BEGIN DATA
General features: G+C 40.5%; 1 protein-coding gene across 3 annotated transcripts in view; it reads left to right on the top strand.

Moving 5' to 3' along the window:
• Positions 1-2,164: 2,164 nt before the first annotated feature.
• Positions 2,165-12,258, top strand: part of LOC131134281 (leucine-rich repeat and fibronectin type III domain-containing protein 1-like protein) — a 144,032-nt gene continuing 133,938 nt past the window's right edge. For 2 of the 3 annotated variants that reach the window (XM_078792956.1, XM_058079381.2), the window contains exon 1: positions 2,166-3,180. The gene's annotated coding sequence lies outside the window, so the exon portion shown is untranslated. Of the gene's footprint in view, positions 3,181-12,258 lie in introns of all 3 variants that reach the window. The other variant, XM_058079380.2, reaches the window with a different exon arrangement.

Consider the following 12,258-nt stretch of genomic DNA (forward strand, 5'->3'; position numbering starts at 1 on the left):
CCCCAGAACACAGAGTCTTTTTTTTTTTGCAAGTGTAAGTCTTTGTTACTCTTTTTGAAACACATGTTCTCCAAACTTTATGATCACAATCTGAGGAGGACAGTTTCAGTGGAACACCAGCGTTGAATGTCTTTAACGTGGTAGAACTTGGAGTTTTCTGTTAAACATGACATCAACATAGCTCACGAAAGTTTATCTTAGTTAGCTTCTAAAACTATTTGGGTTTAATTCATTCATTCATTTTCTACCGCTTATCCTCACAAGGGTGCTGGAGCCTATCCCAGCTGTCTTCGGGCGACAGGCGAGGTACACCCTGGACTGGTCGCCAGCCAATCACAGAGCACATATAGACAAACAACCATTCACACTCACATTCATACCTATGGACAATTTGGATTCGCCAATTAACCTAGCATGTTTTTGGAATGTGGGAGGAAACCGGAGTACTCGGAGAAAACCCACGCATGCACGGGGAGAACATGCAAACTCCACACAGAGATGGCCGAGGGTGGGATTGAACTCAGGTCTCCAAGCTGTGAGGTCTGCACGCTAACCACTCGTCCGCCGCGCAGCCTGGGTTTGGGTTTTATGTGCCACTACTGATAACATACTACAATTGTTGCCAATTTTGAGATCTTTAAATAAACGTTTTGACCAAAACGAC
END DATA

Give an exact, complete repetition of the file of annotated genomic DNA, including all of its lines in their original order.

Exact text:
General features: G+C 40.5%; 1 protein-coding gene across 3 annotated transcripts in view; it reads left to right on the top strand.

Moving 5' to 3' along the window:
• Positions 1-2,164: 2,164 nt before the first annotated feature.
• Positions 2,165-12,258, top strand: part of LOC131134281 (leucine-rich repeat and fibronectin type III domain-containing protein 1-like protein) — a 144,032-nt gene continuing 133,938 nt past the window's right edge. For 2 of the 3 annotated variants that reach the window (XM_078792956.1, XM_058079381.2), the window contains exon 1: positions 2,166-3,180. The gene's annotated coding sequence lies outside the window, so the exon portion shown is untranslated. Of the gene's footprint in view, positions 3,181-12,258 lie in introns of all 3 variants that reach the window. The other variant, XM_058079380.2, reaches the window with a different exon arrangement.

Consider the following 12,258-nt stretch of genomic DNA (forward strand, 5'->3'; position numbering starts at 1 on the left):
CCCCAGAACACAGAGTCTTTTTTTTTTTGCAAGTGTAAGTCTTTGTTACTCTTTTTGAAACACATGTTCTCCAAACTTTATGATCACAATCTGAGGAGGACAGTTTCAGTGGAACACCAGCGTTGAATGTCTTTAACGTGGTAGAACTTGGAGTTTTCTGTTAAACATGACATCAACATAGCTCACGAAAGTTTATCTTAGTTAGCTTCTAAAACTATTTGGGTTTAATTCATTCATTCATTTTCTACCGCTTATCCTCACAAGGGTGCTGGAGCCTATCCCAGCTGTCTTCGGGCGACAGGCGAGGTACACCCTGGACTGGTCGCCAGCCAATCACAGAGCACATATAGACAAACAACCATTCACACTCACATTCATACCTATGGACAATTTGGATTCGCCAATTAACCTAGCATGTTTTTGGAATGTGGGAGGAAACCGGAGTACTCGGAGAAAACCCACGCATGCACGGGGAGAACATGCAAACTCCACACAGAGATGGCCGAGGGTGGGATTGAACTCAGGTCTCCAAGCTGTGAGGTCTGCACGCTAACCACTCGTCCGCCGCGCAGCCTGGGTTTGGGTTTTATGTGCCACTACTGATAACATACTACAATTGTTGCCAATTTTGAGATCTTTAAATAAACGTTTTGACCAAAACGAC